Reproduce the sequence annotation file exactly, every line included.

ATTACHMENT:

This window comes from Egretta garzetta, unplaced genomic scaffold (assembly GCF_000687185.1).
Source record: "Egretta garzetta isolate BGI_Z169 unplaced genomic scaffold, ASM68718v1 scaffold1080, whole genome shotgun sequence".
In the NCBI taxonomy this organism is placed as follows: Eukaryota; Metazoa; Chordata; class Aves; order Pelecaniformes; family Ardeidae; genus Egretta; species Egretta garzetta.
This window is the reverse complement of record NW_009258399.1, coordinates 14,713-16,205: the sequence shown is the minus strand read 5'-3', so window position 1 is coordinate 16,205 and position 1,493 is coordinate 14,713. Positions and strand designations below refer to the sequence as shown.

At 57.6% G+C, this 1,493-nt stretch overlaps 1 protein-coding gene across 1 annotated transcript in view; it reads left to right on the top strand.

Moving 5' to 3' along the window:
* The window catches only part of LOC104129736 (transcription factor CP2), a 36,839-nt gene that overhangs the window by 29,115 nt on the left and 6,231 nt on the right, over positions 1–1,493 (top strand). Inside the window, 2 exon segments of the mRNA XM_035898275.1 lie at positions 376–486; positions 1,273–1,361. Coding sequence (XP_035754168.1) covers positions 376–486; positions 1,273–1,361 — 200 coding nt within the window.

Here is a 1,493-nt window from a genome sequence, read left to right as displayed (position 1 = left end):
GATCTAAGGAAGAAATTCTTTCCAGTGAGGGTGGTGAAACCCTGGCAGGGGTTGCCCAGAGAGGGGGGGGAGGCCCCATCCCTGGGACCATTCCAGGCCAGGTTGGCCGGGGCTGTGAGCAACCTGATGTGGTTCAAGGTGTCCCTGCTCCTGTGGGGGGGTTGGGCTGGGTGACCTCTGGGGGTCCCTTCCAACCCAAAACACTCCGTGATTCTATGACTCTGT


This window comes from Egretta garzetta, unplaced genomic scaffold (assembly GCF_000687185.1).
Source record: "Egretta garzetta isolate BGI_Z169 unplaced genomic scaffold, ASM68718v1 scaffold1080, whole genome shotgun sequence".
In the NCBI taxonomy this organism is placed as follows: Eukaryota; Metazoa; Chordata; class Aves; order Pelecaniformes; family Ardeidae; genus Egretta; species Egretta garzetta.
This window is the reverse complement of record NW_009258399.1, coordinates 14,713-16,205: the sequence shown is the minus strand read 5'-3', so window position 1 is coordinate 16,205 and position 1,493 is coordinate 14,713. Positions and strand designations below refer to the sequence as shown.

At 57.6% G+C, this 1,493-nt stretch overlaps 1 protein-coding gene across 1 annotated transcript in view; it reads left to right on the top strand.

Moving 5' to 3' along the window:
* The window catches only part of LOC104129736 (transcription factor CP2), a 36,839-nt gene that overhangs the window by 29,115 nt on the left and 6,231 nt on the right, over positions 1–1,493 (top strand). Inside the window, 2 exon segments of the mRNA XM_035898275.1 lie at positions 376–486; positions 1,273–1,361. Coding sequence (XP_035754168.1) covers positions 376–486; positions 1,273–1,361 — 200 coding nt within the window.

Here is a 1,493-nt window from a genome sequence, read left to right as displayed (position 1 = left end):
GATCTAAGGAAGAAATTCTTTCCAGTGAGGGTGGTGAAACCCTGGCAGGGGTTGCCCAGAGAGGGGGGGGAGGCCCCATCCCTGGGACCATTCCAGGCCAGGTTGGCCGGGGCTGTGAGCAACCTGATGTGGTTCAAGGTGTCCCTGCTCCTGTGGGGGGGTTGGGCTGGGTGACCTCTGGGGGTCCCTTCCAACCCAAAACACTCCGTGATTCTATGACTCTGT